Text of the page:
US technology multinational IBM is expecting East Africa to be one of its “biggest growth markets” as more businesses and governments adopt innovative solutions.
IBM general manager for East Africa Nicholas Nesbitt told How we made it in Africa the firm is seeing increasing business and potential in the financial and telecommunications sectors.
Nesbitt, who oversees 10 markets, adds that there is opportunity in smaller countries in the region whose potential remains untapped.
“There is tremendous opportunity here. From an IBM standpoint, we really look at eastern Africa as being one of our biggest growth markets and rapidly growing areas because there is so much opportunity,” says Nesbitt. “The facilities that are here, the people, the workforce, the political will [and] the business environment all make for an attractive destination for IBM to select an operation.”
IBM has been in Kenya for over 50 years, primarily working through partners, but it set up its regional headquarters in Nairobi in 2011 after signing a multi-million deal with Bharti Airtel to manage the telco’s infrastructure across 17 countries. This deal, Nesbitt says, helped IBM become more aware of the opportunities in the region.
“That helped us to really see the potential for eastern Africa. It led us to creating a regional office and eventually the IBM Research lab,” says Nesbitt. “We see a lot of potential in Ethiopia, in Tanzania, Uganda [and] Rwanda and there are potentials with government primarily but also with banking and telecom and some other industries.”
IBM Research lab
The Nairobi-based IBM Research lab, the first in Africa, opened last November and has received a lot of interest from government agencies and a number of large companies. According to Nesbitt, a growing number of research projects are ongoing at the facility in various sectors including healthcare, financial inclusion and water resource management.
In coming years, Nesbitt expects solutions to Nairobi’s infamous traffic snarl-ups to come out of the research facility. He adds that companies will also be able to understand customers and their decision making and saving habits, while government agencies could gain a better understanding on ways to improve security and education.
While African consumers have rapidly adopted mobile and internet technologies including a successful mobile money transfer service, an IBM survey released last week shows that some businesses are not adopting technology. This, Nesbitt says, is preventing many African businesses from achieving growth and progress.
He attributed the reluctance to the high cost of technology, uncertainty and lack of familiarity, as well as the leadership of the organisation. For some organisations, he says, it will take “a change of leadership” or a policy change for them to go digital.
“The providers of technology… don’t have a big enough market to ensure that their costs come down. But over time as people get to see their competitors or peers adopt [technology], then it’s just natural that they will adopt. We are still very early in adopting technology in Africa.”
Transformation happening in Africa
Nesbitt points out that governments in Africa are becoming increasingly progressive in technology adoption as they become more democratic and face increased pressure from citizens to deliver services efficiently. He explains that because of “pressure” from citizens, some countries are moving quickly and some are being dragged.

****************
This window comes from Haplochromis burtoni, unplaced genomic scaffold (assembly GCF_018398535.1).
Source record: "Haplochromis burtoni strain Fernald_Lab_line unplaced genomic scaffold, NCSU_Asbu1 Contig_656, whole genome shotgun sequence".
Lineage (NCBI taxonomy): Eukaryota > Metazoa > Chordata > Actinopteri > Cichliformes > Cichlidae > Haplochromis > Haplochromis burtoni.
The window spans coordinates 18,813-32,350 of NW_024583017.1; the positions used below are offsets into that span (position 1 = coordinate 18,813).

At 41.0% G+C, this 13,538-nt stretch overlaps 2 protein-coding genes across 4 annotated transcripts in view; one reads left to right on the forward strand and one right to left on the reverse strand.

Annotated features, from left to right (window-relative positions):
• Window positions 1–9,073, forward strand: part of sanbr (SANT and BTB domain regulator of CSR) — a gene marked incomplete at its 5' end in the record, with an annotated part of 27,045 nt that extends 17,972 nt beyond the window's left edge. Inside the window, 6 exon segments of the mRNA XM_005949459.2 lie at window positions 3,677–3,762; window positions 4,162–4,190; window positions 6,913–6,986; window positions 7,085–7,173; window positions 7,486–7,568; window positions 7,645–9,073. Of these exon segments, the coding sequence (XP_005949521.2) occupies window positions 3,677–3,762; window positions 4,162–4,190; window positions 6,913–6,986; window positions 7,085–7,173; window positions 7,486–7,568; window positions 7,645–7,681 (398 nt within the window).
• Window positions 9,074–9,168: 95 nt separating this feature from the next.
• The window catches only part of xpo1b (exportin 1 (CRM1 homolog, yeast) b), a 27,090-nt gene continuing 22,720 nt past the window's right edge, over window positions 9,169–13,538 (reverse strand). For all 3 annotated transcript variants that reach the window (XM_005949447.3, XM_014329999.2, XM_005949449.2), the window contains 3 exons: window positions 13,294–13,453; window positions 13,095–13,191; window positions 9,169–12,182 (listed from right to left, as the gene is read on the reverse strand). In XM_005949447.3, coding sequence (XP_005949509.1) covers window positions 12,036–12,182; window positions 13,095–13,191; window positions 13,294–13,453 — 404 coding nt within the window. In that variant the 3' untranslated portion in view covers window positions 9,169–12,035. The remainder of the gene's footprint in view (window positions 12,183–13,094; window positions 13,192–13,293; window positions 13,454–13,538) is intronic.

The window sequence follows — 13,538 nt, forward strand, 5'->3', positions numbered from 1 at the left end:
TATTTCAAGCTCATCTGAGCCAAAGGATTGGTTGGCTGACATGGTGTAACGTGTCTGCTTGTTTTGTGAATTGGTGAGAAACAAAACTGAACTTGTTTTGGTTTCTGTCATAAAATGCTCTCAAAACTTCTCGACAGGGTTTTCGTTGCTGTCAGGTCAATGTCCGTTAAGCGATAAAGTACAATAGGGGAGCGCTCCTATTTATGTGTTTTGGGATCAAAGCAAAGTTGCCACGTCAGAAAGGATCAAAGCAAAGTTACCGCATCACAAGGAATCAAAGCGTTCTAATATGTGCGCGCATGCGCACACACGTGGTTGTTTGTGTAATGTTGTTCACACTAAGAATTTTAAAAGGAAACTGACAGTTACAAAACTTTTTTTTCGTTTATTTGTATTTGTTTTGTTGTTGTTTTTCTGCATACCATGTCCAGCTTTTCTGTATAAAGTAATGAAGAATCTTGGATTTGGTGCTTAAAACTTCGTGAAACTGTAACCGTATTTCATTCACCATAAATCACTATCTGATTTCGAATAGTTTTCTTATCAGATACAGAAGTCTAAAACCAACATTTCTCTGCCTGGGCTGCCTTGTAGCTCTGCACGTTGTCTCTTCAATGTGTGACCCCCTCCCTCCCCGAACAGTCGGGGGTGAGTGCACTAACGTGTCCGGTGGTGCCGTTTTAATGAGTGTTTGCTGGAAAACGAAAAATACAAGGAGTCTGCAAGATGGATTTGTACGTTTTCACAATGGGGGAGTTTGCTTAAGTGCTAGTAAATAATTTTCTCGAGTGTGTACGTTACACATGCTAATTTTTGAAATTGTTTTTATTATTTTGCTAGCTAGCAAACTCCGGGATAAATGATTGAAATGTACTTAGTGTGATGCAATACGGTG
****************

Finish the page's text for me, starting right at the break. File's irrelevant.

“There is a large transformation happening in Africa and in some places more accelerated than in others. It means that IBM solutions… are increasingly becoming attractive and compelling solutions to government agencies here.”
As more international technology companies come to Africa, Nesbitt notes that IBM faces competition on many fronts, but that IBM’s “holistic approach to solving customers’ problems” makes it a dynamic machine.
“I think what sets IBM apart is the people, the belief systems they have [and] the drive to make a difference for our customers and [their] customers. I think it is also the amount of innovation that we have… and the number of solutions we have within the organisation which means that all acquisitions that we make in the software space contribute to making IBM a very dynamic machine.”
IBM is recording impressive results in some countries in East Africa while in others business is not so good.
“[Some] markets aren’t as big from a technology standpoint because the decision makers are not as engaged, they don’t have the budget, they don’t have the knowledge, they don’t have the political will to make all of these changes. They are still very bureaucratic and in many ways people like the lack of transparency that comes from using paper.”
One of the challenges IBM faces in the region is accessing good talent.
“There is a political challenge because over the last year there has been a lot of political changes and uncertainty,” says Nesbitt. “The procurement processes largely in East Africa are designed in a way… [that] it also becomes very bureaucratic… and with decisions taking a long time, it always becomes very political.”
Mini IBMs in Africa?
An accomplished entrepreneur, Nesbitt started Kencall, Kenya’s s first call centre in 2005.
As young entrepreneurs in Africa build solutions with the hope of cracking some of the success witnessed in the US’s Silicon Valley, Nesbitt advises them to focus on the sales part, steer off “obscure names” that customers don’t understand and think through the branding.
“The big thing they have to focus on is sales. What is it about their product or service that people want to buy? That is the thing they need to crack. Some advice to technical entrepreneurs… is don’t over-engineer.
“As much as we talk about this being Silicon Savannah, it is not like Silicon Valley and a lot of that has to do with lack of capital, lack of mentors… [and lack of] proper governance [on the part of entrepreneurs].”